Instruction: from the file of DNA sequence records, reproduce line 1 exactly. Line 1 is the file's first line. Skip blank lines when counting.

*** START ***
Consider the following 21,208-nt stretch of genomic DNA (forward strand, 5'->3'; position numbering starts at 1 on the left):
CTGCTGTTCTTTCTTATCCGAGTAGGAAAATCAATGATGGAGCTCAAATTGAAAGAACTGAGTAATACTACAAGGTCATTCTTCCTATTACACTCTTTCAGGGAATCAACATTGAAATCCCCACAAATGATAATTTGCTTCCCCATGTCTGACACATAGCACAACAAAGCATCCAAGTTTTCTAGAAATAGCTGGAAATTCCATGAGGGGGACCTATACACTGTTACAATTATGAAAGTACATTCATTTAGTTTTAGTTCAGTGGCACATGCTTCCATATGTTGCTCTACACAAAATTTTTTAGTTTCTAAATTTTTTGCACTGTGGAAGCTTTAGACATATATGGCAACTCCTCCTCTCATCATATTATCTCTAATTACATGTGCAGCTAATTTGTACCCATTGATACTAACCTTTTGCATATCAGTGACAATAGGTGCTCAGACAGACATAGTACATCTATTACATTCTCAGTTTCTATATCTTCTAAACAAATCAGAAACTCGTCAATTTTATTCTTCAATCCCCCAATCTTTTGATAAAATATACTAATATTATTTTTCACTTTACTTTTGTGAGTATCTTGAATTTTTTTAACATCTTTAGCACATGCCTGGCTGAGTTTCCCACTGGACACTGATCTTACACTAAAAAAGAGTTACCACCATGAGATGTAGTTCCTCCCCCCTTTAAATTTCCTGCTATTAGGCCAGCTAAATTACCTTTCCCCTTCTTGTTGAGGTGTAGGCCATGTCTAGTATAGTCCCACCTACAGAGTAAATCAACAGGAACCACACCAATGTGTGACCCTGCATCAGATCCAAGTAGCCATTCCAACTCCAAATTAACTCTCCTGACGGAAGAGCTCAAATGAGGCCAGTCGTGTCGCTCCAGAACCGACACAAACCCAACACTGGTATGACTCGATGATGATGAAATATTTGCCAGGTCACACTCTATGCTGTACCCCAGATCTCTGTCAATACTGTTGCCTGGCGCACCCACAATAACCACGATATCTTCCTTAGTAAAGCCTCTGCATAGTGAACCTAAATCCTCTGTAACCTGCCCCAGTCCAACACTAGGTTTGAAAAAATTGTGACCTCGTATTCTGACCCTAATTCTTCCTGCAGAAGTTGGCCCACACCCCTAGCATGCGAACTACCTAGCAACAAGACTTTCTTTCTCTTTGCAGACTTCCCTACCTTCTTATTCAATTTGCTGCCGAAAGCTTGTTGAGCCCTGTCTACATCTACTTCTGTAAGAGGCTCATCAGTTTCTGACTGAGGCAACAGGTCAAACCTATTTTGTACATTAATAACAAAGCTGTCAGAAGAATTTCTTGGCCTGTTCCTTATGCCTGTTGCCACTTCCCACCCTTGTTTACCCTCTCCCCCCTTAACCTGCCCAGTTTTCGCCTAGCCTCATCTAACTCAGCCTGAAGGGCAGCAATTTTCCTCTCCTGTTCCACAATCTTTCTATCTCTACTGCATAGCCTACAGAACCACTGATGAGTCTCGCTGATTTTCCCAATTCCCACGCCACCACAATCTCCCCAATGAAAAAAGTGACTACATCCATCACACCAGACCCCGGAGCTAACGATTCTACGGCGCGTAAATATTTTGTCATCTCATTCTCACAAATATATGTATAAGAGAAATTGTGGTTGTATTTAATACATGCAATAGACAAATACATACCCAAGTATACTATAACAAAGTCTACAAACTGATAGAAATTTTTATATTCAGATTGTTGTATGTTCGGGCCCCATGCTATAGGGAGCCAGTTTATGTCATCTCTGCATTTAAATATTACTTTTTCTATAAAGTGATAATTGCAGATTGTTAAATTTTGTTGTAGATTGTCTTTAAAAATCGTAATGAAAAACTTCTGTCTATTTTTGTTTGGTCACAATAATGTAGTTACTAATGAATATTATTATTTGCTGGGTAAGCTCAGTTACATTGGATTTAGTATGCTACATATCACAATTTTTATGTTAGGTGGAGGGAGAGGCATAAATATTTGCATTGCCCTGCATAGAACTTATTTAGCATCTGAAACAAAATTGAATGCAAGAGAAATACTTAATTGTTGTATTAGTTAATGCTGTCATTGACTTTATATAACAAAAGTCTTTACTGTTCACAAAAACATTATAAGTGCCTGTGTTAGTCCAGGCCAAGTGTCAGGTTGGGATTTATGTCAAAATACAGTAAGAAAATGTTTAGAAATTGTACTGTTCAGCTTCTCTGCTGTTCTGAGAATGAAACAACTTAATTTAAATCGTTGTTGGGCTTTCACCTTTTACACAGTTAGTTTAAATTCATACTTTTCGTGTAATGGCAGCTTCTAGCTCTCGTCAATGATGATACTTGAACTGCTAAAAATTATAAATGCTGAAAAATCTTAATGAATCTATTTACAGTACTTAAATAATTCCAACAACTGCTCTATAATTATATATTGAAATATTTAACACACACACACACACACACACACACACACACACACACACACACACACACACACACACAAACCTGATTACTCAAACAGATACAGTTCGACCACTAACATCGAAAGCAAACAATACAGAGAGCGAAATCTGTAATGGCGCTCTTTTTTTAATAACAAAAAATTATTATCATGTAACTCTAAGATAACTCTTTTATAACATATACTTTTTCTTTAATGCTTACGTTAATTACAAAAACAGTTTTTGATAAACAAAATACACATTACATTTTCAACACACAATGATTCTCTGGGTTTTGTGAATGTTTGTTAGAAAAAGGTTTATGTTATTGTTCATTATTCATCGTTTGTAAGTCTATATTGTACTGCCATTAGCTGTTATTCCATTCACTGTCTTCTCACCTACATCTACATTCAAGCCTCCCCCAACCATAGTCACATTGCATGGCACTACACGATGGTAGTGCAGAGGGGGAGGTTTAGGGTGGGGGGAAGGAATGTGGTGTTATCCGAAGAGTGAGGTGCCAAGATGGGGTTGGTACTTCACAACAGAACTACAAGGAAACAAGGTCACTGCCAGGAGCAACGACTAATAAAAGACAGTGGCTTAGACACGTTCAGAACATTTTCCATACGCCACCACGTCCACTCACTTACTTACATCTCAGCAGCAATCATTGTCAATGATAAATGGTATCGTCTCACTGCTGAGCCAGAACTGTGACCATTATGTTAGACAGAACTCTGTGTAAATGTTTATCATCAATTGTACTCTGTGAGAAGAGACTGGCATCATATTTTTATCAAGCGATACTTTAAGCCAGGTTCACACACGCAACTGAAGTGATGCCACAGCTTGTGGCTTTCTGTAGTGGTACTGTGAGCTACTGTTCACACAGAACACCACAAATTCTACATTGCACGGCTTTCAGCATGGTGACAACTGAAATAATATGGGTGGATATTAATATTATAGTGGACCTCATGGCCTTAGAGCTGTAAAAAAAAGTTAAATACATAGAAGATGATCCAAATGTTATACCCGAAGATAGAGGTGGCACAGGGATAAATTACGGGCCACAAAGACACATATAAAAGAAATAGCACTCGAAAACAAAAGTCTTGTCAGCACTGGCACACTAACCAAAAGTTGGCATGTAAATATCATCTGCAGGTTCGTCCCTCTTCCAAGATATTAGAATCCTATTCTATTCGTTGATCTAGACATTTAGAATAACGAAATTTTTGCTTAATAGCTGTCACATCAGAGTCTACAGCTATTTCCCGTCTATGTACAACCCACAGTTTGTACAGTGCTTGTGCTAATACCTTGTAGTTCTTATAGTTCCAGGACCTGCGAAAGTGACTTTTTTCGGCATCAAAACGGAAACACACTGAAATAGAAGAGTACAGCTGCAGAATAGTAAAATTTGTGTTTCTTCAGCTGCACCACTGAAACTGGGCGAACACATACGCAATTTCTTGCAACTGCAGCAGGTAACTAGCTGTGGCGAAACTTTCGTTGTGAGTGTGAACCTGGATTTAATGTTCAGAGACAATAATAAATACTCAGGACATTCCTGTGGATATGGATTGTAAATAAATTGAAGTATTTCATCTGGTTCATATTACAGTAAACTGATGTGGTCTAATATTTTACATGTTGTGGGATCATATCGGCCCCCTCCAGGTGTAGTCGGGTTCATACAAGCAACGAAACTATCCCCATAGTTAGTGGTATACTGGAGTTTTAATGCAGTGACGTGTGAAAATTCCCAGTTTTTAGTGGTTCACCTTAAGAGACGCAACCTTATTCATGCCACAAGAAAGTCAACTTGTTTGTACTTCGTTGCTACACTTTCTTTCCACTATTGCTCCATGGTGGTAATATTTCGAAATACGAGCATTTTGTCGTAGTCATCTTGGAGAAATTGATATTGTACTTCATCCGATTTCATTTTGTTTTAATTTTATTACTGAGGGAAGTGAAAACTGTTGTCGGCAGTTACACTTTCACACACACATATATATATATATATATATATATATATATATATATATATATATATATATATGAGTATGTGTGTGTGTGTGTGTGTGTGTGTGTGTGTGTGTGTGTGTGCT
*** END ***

Consider the following 21,208-nt stretch of genomic DNA (forward strand, 5'->3'; position numbering starts at 1 on the left):